You have a lot of power to preserve your veneers, as well as your natural teeth and your oral health in general. With proper oral hygiene and awareness of how different substances can damage veneers, you can take strides to keep your smile looking fantastic for years.

That said, you still need to see your dentist regularly for cleaning and examination. Even though veneers won’t suffer the same types of deterioration and decay as teeth, you still need to maintain healthy teeth and gums to support long-lasting veneers. Dental professionals not only preserve your natural smile and additions like crowns and veneers, but they can help you determine when you’re ready for replacement products.

11/30/2021

Fluoride Treatments In The Dental Office

Instead of visiting the dentist to face the drill, imagine going in for a quick and painless treatment that helps prevent cavities. Sounds pretty great, right? Learn more about fluoride and how these treatments can benefit you.

What is fluoride?

Fluoride is a naturally-occurring mineral that helps rebuild tooth enamel and reverse early signs of tooth decay. Your body takes in fluoride in two ways: systemically and topically. Systemic fluorides are swallowed, including fluoridated water (most tap water) and dietary fluoride supplements. Topical fluoride is applied directly to the teeth via toothpaste, mouth rinses and treatments at the dentist’s office.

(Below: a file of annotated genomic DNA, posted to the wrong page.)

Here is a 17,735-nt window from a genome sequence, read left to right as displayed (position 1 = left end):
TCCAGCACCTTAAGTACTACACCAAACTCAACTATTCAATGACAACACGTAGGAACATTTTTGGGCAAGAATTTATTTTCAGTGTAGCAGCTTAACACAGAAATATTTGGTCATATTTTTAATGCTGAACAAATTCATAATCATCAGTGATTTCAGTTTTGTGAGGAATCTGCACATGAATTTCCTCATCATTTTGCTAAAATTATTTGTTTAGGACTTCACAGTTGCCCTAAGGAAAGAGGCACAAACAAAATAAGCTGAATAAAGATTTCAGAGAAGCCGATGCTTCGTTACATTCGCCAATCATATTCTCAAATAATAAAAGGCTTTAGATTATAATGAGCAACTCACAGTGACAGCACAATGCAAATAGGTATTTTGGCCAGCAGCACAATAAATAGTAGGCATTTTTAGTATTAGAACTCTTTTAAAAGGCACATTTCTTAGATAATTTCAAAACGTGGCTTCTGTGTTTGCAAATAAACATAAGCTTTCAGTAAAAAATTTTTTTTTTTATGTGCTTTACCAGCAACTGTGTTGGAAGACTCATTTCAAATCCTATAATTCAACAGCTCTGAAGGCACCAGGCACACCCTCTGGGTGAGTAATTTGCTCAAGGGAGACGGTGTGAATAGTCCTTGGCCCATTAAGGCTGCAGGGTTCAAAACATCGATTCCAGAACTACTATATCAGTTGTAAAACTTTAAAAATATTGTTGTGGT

Benefits of fluoride treatments

Fluoride helps repair weakened tooth enamel by replenishing lost calcium and phosphate — minerals naturally present in saliva. These minerals also make your teeth more resistant to future decay.

Fluoride treatments applied by a dentist are especially good for people with a higher risk for tooth decay or erosion. If you have dry mouth, weak enamel, poor oral health or if you have crowns, ask your dentist if applying a fluoride varnish would help protect your teeth.

Fluoride treatments for kids

 Children can begin getting fluoride treatments at the dentist once their first tooth appears. However, be aware that children under two years old should still use a fluoride-free toothpaste. If too much fluoride is ingested as a young child, before the adult teeth have erupted, it can lead to dental fluorosis.

Don’t worry; the fluoride varnish applied by the dentist is safe to help prevent tooth decay in children. They only use a small amount of fluoride, and hardly any fluoride gets swallowed.

What are fluoride treatments like?

Professional fluoride treatments usually only take a few minutes. The fluoride might come in the form of a gel, foam or varnish. It can be applied with a swab or brush or placed in a tray held in the mouth for a few minutes.

After the treatment is applied, don’t eat or drink for at least 30 minutes to allow your teeth to absorb the fluoride and help repair microscopic areas of decay.

Depending on your oral health, Dr. Said may  recommend fluoride treatments every 6–12 months. If you’re at a higher risk of developing tooth decay, Dr. Said might also recommend other preventive measures, such as over-the-counter or prescription fluoride mouth rinses or gels, or an antibacterial mouth rinse.

Ask Dr. Said about the benefits of fluoride treatments, and keep up your daily dental hygiene regimen. They’re both excellent ways to help maintain your strong, healthy smile.